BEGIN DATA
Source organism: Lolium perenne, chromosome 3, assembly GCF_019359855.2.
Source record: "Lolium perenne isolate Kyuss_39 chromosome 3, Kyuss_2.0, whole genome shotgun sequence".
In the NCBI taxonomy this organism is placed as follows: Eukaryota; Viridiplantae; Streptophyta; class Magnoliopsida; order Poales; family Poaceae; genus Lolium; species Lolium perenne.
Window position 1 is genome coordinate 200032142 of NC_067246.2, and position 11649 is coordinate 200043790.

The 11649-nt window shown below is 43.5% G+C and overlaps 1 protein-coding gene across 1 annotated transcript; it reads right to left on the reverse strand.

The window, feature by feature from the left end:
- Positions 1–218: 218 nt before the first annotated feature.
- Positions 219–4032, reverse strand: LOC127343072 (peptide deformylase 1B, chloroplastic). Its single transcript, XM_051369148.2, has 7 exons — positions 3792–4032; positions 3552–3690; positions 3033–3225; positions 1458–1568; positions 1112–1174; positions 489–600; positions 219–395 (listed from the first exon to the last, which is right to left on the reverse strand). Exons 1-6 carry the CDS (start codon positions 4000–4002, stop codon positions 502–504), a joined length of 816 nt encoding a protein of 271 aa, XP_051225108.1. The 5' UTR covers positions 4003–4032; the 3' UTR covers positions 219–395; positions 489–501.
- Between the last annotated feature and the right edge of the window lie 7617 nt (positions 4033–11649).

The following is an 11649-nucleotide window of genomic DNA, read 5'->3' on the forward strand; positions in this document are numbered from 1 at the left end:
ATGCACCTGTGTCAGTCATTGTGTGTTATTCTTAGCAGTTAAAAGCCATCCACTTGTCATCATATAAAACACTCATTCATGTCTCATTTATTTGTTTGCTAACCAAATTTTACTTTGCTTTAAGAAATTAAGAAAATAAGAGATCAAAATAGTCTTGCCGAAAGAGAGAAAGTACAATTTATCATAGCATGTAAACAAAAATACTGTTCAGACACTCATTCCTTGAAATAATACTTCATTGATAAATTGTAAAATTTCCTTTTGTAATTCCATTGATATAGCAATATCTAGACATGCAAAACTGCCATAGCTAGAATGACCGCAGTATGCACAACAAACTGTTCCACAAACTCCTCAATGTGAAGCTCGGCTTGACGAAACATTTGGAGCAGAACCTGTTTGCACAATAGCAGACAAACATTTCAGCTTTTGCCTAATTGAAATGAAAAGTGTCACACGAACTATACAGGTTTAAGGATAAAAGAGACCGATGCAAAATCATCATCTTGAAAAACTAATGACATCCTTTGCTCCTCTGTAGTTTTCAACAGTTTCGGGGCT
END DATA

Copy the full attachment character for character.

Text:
Source organism: Lolium perenne, chromosome 3, assembly GCF_019359855.2.
Source record: "Lolium perenne isolate Kyuss_39 chromosome 3, Kyuss_2.0, whole genome shotgun sequence".
In the NCBI taxonomy this organism is placed as follows: Eukaryota; Viridiplantae; Streptophyta; class Magnoliopsida; order Poales; family Poaceae; genus Lolium; species Lolium perenne.
Window position 1 is genome coordinate 200032142 of NC_067246.2, and position 11649 is coordinate 200043790.

The 11649-nt window shown below is 43.5% G+C and overlaps 1 protein-coding gene across 1 annotated transcript; it reads right to left on the reverse strand.

The window, feature by feature from the left end:
- Positions 1–218: 218 nt before the first annotated feature.
- Positions 219–4032, reverse strand: LOC127343072 (peptide deformylase 1B, chloroplastic). Its single transcript, XM_051369148.2, has 7 exons — positions 3792–4032; positions 3552–3690; positions 3033–3225; positions 1458–1568; positions 1112–1174; positions 489–600; positions 219–395 (listed from the first exon to the last, which is right to left on the reverse strand). Exons 1-6 carry the CDS (start codon positions 4000–4002, stop codon positions 502–504), a joined length of 816 nt encoding a protein of 271 aa, XP_051225108.1. The 5' UTR covers positions 4003–4032; the 3' UTR covers positions 219–395; positions 489–501.
- Between the last annotated feature and the right edge of the window lie 7617 nt (positions 4033–11649).

The following is an 11649-nucleotide window of genomic DNA, read 5'->3' on the forward strand; positions in this document are numbered from 1 at the left end:
ATGCACCTGTGTCAGTCATTGTGTGTTATTCTTAGCAGTTAAAAGCCATCCACTTGTCATCATATAAAACACTCATTCATGTCTCATTTATTTGTTTGCTAACCAAATTTTACTTTGCTTTAAGAAATTAAGAAAATAAGAGATCAAAATAGTCTTGCCGAAAGAGAGAAAGTACAATTTATCATAGCATGTAAACAAAAATACTGTTCAGACACTCATTCCTTGAAATAATACTTCATTGATAAATTGTAAAATTTCCTTTTGTAATTCCATTGATATAGCAATATCTAGACATGCAAAACTGCCATAGCTAGAATGACCGCAGTATGCACAACAAACTGTTCCACAAACTCCTCAATGTGAAGCTCGGCTTGACGAAACATTTGGAGCAGAACCTGTTTGCACAATAGCAGACAAACATTTCAGCTTTTGCCTAATTGAAATGAAAAGTGTCACACGAACTATACAGGTTTAAGGATAAAAGAGACCGATGCAAAATCATCATCTTGAAAAACTAATGACATCCTTTGCTCCTCTGTAGTTTTCAACAGTTTCGGGGCT